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International Journal of Legal Medicine

, Volume 129, Issue 5, pp 1113–1120 | Cite as

Ventilated postmortem computed tomography in children: feasibility and initial experience

  • Owen J Arthurs
  • Anna Guy
  • Liina Kiho
  • Neil J Sebire
Original Article

Abstract

Objectives

Ventilated postmortem computed tomography (vPMCT) is associated with improved pulmonary imaging compared to standard PMCT in adults. We aimed to evaluate the feasibility of performing ventilated PMCT in children.

Methods

Postmortem thoracic CT was performed before (PMCT) and after ventilation (vPMCT). We used a range of mouthpieces, including endotracheal tubes, bag and mask and laryngeal mask airway (LMA). Hounsfield units of the lungs at PMCT were measured for normal and abnormal lung areas, before and after ventilation. All patients underwent full conventional autopsy and histology.

Results

Twelve patients underwent ventilated PMCT, median age 52 days (range 3–304 days). Ventilated PMCT provided diagnostic lung images in all 12 cases, compared to only three unventilated PMCT examinations (p < 0.005). In all cases, ventilated PMCT improved the image quality of aerated lungs irrespective of the method used. Average lung Hounsfield units decreased significantly with ventilation from pre-vPMCT values (−134.1 ± 215.1 vs post-vPMCT −531.8 ± 190.1; p < 0.001). LMA with continuous positive pressure ventilation subjectively provided the best results.

Conclusion

Ventilated PMCT significantly improves lung aeration in children and can aid recognition of areas of abnormality in paediatric lungs. Such advances will improve accuracy and uptake of imaging-assisted autopsies in children.

Keywords

Postmortem Computed tomography Children Lung Autopsy 

Abbreviations

HU

Hounsfield units

LMA

Laryngeal mask airway

PEEP

Positive end expiratory pressure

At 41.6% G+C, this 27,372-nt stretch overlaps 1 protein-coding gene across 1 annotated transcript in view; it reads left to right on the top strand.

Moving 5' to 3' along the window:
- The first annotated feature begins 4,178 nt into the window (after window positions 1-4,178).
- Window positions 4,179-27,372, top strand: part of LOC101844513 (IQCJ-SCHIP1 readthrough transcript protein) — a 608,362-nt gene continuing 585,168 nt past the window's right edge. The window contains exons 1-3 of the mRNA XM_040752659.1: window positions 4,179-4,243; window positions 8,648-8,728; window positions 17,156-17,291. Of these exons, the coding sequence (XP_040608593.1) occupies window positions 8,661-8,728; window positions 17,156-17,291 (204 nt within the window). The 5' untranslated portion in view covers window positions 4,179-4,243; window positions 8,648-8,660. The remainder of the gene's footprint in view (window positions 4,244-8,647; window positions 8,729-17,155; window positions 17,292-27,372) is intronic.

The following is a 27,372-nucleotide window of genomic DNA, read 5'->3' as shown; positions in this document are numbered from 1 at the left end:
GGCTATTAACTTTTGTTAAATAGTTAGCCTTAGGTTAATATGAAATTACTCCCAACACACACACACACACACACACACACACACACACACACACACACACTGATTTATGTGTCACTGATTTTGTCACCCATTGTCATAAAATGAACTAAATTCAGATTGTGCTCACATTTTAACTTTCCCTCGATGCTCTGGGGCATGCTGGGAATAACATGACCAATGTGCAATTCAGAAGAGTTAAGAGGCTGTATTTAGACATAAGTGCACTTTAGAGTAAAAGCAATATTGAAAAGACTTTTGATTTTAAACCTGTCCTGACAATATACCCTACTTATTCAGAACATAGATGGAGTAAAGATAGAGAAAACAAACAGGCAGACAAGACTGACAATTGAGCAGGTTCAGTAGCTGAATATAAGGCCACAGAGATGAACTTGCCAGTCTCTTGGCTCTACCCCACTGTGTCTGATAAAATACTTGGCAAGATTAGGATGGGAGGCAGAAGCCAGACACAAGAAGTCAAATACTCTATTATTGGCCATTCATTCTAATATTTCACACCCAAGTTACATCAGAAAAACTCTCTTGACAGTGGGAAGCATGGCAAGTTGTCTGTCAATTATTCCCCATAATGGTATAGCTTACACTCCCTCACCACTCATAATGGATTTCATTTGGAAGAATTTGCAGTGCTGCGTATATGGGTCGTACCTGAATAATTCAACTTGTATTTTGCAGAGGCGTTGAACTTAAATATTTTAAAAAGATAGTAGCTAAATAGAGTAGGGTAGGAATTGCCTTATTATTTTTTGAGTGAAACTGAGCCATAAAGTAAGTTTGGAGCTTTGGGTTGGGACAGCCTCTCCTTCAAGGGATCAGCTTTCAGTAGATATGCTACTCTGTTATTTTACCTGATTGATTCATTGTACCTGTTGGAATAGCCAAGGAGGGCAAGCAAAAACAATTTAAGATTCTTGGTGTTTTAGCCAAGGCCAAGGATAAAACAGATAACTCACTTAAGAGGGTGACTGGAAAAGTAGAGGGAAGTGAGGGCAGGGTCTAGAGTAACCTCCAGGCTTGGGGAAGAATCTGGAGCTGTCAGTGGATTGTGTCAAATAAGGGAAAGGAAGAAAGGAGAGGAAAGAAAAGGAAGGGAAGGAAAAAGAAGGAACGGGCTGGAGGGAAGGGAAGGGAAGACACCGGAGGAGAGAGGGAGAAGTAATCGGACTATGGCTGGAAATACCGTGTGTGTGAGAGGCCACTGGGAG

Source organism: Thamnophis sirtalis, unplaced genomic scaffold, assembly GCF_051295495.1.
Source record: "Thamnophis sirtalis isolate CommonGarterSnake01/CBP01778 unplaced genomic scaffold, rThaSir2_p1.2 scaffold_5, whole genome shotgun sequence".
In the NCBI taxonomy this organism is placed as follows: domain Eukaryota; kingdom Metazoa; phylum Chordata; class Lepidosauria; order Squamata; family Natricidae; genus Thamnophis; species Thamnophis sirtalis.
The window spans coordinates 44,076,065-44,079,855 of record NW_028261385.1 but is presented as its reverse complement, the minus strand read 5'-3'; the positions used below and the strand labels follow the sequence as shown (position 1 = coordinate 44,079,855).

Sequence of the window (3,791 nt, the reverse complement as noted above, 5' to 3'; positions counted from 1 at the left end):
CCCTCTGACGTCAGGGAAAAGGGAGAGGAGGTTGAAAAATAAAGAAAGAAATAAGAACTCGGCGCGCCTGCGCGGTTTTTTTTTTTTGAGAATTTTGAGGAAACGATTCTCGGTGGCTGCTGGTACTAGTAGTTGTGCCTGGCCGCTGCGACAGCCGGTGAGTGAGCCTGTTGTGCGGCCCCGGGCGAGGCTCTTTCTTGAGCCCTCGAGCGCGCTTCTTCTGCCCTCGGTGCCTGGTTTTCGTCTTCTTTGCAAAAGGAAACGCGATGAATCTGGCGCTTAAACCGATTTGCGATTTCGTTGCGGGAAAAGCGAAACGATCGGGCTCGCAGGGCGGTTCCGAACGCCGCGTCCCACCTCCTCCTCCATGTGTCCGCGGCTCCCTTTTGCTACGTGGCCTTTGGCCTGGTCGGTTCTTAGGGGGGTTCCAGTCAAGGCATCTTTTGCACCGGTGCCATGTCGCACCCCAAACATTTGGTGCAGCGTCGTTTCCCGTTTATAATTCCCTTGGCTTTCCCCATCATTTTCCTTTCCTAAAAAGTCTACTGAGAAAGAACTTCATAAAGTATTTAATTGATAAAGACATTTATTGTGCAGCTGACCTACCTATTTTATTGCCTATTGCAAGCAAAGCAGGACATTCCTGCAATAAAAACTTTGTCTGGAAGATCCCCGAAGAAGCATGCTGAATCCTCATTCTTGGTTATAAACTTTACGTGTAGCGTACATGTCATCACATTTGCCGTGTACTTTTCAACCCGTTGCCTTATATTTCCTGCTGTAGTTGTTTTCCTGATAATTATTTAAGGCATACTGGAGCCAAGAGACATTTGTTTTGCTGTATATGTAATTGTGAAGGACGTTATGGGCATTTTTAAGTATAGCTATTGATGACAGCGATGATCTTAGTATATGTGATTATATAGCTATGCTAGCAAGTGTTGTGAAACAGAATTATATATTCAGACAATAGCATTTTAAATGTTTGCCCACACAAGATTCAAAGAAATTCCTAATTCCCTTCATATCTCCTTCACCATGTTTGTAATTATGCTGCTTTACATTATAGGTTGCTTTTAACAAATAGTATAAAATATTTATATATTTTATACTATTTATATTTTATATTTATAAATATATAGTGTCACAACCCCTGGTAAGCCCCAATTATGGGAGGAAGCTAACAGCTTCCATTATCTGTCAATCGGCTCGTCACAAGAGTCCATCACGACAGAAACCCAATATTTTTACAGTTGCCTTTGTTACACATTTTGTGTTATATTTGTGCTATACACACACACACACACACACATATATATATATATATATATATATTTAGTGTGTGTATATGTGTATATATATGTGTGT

(PM)MR

(Postmortem) magnetic resonance imaging

vPMCT

Ventilated postmortem computed tomography

Notes

Acknowledgments

OA is funded by an NIHR Clinician Scientist AWARD, and NJS is funded by an NIHR Senior Investigator award, Great Ormond Street Children’s Charity and the Great Ormond Street Hospital Biomedical Research Centre.

This article presents independent research funded by the National Institute for Health Research (NIHR) and supported by the Great Ormond Street Hospital Biomedical Research Centre. The views expressed are those of the author(s) and not necessarily those of the NHS, the NIHR or the Department of Health.

Ethical standards

This study complies with the current laws and ethical standards required in the UK.

Conflict of interest

The authors declare that they have no conflicts of interest.

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Copyright information

© Springer-Verlag Berlin Heidelberg 2015

Authors and Affiliations

  • Owen J Arthurs
    • 1
    • 2
  • Anna Guy
    • 1
  • Liina Kiho
    • 3
  • Neil J Sebire
    • 2
    • 3
  1. 1.Department of RadiologyGreat Ormond Street Hospital for Children NHS Foundation TrustLondonUK
  2. 2.UCL Institute of Child HealthLondonUK
  3. 3.Department of HistopathologyGreat Ormond Street Hospital for Children NHS Foundation TrustLondonUK

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